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He was so important, because he was so powerful when I got to meet him.” In 1960, Dickinson played the estranged wife, Beatrice, of Sinatra’s Danny Ocean in the Las Vegas caper film and by that time she was the gal pal of the Rat Pack, the one woman they would let in the room, who could beat them at poker and tell a bawdy story.“The part of Bea Ocean is too small for a star, so I was lucky to get it,” she says.“It was my first show, my first step onto a professional stage. I had come from work in a fill-in job, and I stepped on the stage, and there were Frank Sinatra and Jimmy Durante, working.I just walked in and thought, Oh my God, this is what I want to be a part of.”That’s one reason she believes that “the most important man in my life was Frank.
Cast as a flirtatious saloon girl, she likes to please men, or, in this case, The Man (John Wayne, as Sheriff John “T for Trouble” Chance).“You’re going to have to say you want me.” There’s a similar self-assurance in all the characters she has played—what one critic called “a quasi-liberated, pre–Women’s Liberation woman.”Hawks, who also discovered Lauren Bacall, first noticed Dickinson in an episode of which he watched at the suggestion of his elegant wife, Slim Keith.But when he chose Dickinson, Slim remarked, “Really?I’m surprised.” And Hawks replied, “That’s what I wanted you to say.” Dickinson wasn’t exactly a newcomer: she had already appeared in seven films and had played the female lead, “Lucky Legs,” in Sam Fuller’s 1957 melodrama As a Eurasian good-time girl whose marriage to Gene Barry is derailed by the birth of her Chinese baby, Dickinson at 25 is stunning and her confidence borders on bravado. He taught my mother how to run a Linotype, and they had that big roller—everybody working on that,” Dickinson recalls.She was born in the North Dakota prairie town of Kulm (pronounced “Kulum”), settled by Germans, and then moved to the even smaller town of Edgeley. Frank Baum, who wrote used Edgeley to describe the edge of the world,” Dickinson says, “and it wasn’t Kansas, it was North Dakota.” It was “smaller than small, and then again, it was the Depression.” Her parents published two newspapers when Angie and her two sisters, Janet and Mary Lou, were growing up: the “My father, Leo Henry Brown, really was talented—he could write. Like many of his generation, Angie’s father lied about his age to get into the navy at the outset of the First World War.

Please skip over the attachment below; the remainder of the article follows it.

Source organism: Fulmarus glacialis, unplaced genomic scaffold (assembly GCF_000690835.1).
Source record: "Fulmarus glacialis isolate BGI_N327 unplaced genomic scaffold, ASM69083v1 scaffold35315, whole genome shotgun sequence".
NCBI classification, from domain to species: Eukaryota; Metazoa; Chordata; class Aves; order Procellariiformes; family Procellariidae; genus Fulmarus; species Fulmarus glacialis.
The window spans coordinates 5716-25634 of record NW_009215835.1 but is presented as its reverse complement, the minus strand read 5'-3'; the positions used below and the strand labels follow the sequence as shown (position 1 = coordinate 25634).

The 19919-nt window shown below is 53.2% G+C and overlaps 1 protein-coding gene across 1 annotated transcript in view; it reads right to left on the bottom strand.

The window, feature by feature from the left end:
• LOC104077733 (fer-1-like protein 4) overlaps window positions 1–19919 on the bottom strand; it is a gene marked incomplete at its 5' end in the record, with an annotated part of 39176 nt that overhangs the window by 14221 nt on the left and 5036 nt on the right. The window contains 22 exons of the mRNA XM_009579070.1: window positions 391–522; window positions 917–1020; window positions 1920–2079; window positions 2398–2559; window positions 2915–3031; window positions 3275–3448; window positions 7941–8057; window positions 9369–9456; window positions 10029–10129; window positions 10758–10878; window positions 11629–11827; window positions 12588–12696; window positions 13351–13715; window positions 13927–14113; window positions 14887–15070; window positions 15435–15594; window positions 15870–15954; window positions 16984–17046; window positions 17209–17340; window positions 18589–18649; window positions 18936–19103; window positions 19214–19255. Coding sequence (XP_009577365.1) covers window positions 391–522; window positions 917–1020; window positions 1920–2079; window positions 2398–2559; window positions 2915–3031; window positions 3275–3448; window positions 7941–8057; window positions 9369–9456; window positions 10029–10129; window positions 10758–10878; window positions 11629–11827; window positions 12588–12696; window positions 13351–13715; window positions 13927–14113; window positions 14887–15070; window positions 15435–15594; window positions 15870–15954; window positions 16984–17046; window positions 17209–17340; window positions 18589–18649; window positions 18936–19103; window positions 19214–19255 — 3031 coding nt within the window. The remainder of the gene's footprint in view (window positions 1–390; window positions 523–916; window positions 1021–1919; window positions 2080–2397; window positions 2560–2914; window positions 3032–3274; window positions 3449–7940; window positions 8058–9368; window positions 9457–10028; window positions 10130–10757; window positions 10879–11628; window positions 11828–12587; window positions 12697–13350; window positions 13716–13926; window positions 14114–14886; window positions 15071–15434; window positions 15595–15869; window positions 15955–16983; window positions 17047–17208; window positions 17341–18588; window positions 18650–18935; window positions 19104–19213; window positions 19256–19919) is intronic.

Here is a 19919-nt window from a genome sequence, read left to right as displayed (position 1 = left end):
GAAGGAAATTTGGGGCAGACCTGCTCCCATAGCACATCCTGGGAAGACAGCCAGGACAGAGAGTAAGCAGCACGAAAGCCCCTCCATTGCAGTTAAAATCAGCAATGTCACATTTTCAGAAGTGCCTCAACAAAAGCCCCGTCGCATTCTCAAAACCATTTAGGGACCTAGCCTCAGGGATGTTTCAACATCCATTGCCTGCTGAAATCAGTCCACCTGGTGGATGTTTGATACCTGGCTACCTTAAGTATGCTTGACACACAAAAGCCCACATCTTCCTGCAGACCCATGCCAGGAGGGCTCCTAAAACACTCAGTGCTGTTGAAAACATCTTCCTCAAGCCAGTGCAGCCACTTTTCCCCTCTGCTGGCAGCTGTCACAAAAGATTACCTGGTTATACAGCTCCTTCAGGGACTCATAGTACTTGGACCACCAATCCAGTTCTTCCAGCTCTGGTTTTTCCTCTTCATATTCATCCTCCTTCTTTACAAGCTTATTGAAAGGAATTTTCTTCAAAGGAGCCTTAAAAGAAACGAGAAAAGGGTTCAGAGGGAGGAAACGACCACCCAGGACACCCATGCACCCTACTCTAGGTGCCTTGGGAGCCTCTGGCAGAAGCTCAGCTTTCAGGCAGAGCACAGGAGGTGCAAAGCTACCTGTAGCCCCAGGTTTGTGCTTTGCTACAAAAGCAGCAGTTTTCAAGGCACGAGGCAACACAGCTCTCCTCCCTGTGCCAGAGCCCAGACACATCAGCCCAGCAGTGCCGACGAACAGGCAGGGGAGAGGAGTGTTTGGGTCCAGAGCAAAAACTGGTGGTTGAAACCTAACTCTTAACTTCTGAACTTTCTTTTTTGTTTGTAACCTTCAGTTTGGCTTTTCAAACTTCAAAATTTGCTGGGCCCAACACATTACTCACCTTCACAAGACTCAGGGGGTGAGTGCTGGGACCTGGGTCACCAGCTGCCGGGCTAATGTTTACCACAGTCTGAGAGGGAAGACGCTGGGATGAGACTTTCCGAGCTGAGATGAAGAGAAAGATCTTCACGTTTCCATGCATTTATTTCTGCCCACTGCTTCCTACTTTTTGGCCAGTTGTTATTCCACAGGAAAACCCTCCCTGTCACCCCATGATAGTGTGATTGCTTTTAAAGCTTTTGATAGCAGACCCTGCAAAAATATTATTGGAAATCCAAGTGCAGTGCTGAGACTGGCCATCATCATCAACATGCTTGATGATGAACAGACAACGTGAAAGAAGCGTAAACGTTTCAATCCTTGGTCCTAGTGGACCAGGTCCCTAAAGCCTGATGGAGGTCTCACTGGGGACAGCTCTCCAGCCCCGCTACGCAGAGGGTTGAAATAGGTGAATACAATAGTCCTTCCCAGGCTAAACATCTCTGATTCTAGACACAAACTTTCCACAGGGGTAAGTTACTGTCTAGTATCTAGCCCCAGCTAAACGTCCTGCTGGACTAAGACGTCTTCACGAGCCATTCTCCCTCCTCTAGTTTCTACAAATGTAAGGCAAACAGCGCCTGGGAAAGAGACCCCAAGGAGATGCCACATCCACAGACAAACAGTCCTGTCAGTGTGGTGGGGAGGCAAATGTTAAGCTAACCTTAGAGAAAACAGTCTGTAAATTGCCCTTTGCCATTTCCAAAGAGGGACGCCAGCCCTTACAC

They divorced in 1960, and she went to work as a secretary at an airplane factory.